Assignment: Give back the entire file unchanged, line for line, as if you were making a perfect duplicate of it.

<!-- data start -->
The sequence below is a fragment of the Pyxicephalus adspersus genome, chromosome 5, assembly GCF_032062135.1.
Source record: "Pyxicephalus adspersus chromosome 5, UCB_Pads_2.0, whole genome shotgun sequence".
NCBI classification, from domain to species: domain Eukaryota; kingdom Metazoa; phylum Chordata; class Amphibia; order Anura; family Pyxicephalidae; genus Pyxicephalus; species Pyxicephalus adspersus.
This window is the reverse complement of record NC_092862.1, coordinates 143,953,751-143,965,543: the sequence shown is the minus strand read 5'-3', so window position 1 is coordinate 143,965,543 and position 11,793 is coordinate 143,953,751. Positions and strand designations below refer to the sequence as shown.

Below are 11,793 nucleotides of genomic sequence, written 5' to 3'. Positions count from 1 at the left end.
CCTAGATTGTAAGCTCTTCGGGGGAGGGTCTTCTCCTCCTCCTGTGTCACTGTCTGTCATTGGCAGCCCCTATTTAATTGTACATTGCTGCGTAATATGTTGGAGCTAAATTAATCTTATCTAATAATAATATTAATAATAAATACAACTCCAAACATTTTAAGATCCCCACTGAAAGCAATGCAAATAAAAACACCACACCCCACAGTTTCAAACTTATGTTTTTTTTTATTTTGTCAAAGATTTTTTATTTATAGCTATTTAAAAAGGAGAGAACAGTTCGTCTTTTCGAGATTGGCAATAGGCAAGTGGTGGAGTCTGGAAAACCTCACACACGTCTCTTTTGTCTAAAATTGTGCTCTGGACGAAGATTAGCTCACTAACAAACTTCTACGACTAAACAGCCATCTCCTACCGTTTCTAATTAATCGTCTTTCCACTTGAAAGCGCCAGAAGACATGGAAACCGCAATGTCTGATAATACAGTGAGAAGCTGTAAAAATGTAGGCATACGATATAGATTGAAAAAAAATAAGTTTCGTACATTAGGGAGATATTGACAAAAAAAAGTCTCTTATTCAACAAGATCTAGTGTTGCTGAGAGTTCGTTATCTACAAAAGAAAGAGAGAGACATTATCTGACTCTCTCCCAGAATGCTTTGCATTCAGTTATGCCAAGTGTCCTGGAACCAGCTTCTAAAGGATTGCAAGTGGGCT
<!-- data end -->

The sequence below is a fragment of the Pyxicephalus adspersus genome, chromosome 5, assembly GCF_032062135.1.
Source record: "Pyxicephalus adspersus chromosome 5, UCB_Pads_2.0, whole genome shotgun sequence".
NCBI classification, from domain to species: domain Eukaryota; kingdom Metazoa; phylum Chordata; class Amphibia; order Anura; family Pyxicephalidae; genus Pyxicephalus; species Pyxicephalus adspersus.
This window is the reverse complement of record NC_092862.1, coordinates 143,953,751-143,965,543: the sequence shown is the minus strand read 5'-3', so window position 1 is coordinate 143,965,543 and position 11,793 is coordinate 143,953,751. Positions and strand designations below refer to the sequence as shown.

Below are 11,793 nucleotides of genomic sequence, written 5' to 3'. Positions count from 1 at the left end.
CCTAGATTGTAAGCTCTTCGGGGGAGGGTCTTCTCCTCCTCCTGTGTCACTGTCTGTCATTGGCAGCCCCTATTTAATTGTACATTGCTGCGTAATATGTTGGAGCTAAATTAATCTTATCTAATAATAATATTAATAATAAATACAACTCCAAACATTTTAAGATCCCCACTGAAAGCAATGCAAATAAAAACACCACACCCCACAGTTTCAAACTTATGTTTTTTTTTATTTTGTCAAAGATTTTTTATTTATAGCTATTTAAAAAGGAGAGAACAGTTCGTCTTTTCGAGATTGGCAATAGGCAAGTGGTGGAGTCTGGAAAACCTCACACACGTCTCTTTTGTCTAAAATTGTGCTCTGGACGAAGATTAGCTCACTAACAAACTTCTACGACTAAACAGCCATCTCCTACCGTTTCTAATTAATCGTCTTTCCACTTGAAAGCGCCAGAAGACATGGAAACCGCAATGTCTGATAATACAGTGAGAAGCTGTAAAAATGTAGGCATACGATATAGATTGAAAAAAAATAAGTTTCGTACATTAGGGAGATATTGACAAAAAAAAGTCTCTTATTCAACAAGATCTAGTGTTGCTGAGAGTTCGTTATCTACAAAAGAAAGAGAGAGACATTATCTGACTCTCTCCCAGAATGCTTTGCATTCAGTTATGCCAAGTGTCCTGGAACCAGCTTCTAAAGGATTGCAAGTGGGCT